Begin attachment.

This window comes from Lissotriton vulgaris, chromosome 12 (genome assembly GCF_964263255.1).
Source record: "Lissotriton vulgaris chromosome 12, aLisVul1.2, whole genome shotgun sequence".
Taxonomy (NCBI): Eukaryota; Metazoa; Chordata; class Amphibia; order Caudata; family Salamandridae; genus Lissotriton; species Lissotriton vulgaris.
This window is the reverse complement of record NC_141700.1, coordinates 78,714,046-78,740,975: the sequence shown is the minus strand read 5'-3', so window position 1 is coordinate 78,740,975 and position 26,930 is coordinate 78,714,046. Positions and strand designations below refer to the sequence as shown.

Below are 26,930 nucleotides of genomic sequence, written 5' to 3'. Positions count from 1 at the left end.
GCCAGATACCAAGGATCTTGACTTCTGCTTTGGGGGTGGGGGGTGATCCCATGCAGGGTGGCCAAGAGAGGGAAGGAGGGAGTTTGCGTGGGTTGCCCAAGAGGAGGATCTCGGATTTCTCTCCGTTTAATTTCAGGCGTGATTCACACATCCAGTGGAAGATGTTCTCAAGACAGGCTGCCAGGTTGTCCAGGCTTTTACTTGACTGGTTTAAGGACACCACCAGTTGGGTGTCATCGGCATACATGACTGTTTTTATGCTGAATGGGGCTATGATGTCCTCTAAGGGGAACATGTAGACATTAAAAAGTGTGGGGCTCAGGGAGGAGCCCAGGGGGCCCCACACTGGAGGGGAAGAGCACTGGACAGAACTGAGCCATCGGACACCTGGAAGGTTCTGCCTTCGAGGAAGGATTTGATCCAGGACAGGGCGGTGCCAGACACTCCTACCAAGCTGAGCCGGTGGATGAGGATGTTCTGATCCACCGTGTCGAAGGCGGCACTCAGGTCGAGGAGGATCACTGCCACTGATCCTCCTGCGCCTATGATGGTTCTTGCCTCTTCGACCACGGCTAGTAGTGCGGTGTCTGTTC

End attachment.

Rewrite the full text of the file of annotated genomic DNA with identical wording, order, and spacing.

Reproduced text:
This window comes from Lissotriton vulgaris, chromosome 12 (genome assembly GCF_964263255.1).
Source record: "Lissotriton vulgaris chromosome 12, aLisVul1.2, whole genome shotgun sequence".
Taxonomy (NCBI): Eukaryota; Metazoa; Chordata; class Amphibia; order Caudata; family Salamandridae; genus Lissotriton; species Lissotriton vulgaris.
This window is the reverse complement of record NC_141700.1, coordinates 78,714,046-78,740,975: the sequence shown is the minus strand read 5'-3', so window position 1 is coordinate 78,740,975 and position 26,930 is coordinate 78,714,046. Positions and strand designations below refer to the sequence as shown.

Below are 26,930 nucleotides of genomic sequence, written 5' to 3'. Positions count from 1 at the left end.
GCCAGATACCAAGGATCTTGACTTCTGCTTTGGGGGTGGGGGGTGATCCCATGCAGGGTGGCCAAGAGAGGGAAGGAGGGAGTTTGCGTGGGTTGCCCAAGAGGAGGATCTCGGATTTCTCTCCGTTTAATTTCAGGCGTGATTCACACATCCAGTGGAAGATGTTCTCAAGACAGGCTGCCAGGTTGTCCAGGCTTTTACTTGACTGGTTTAAGGACACCACCAGTTGGGTGTCATCGGCATACATGACTGTTTTTATGCTGAATGGGGCTATGATGTCCTCTAAGGGGAACATGTAGACATTAAAAAGTGTGGGGCTCAGGGAGGAGCCCAGGGGGCCCCACACTGGAGGGGAAGAGCACTGGACAGAACTGAGCCATCGGACACCTGGAAGGTTCTGCCTTCGAGGAAGGATTTGATCCAGGACAGGGCGGTGCCAGACACTCCTACCAAGCTGAGCCGGTGGATGAGGATGTTCTGATCCACCGTGTCGAAGGCGGCACTCAGGTCGAGGAGGATCACTGCCACTGATCCTCCTGCGCCTATGATGGTTCTTGCCTCTTCGACCACGGCTAGTAGTGCGGTGTCTGTTC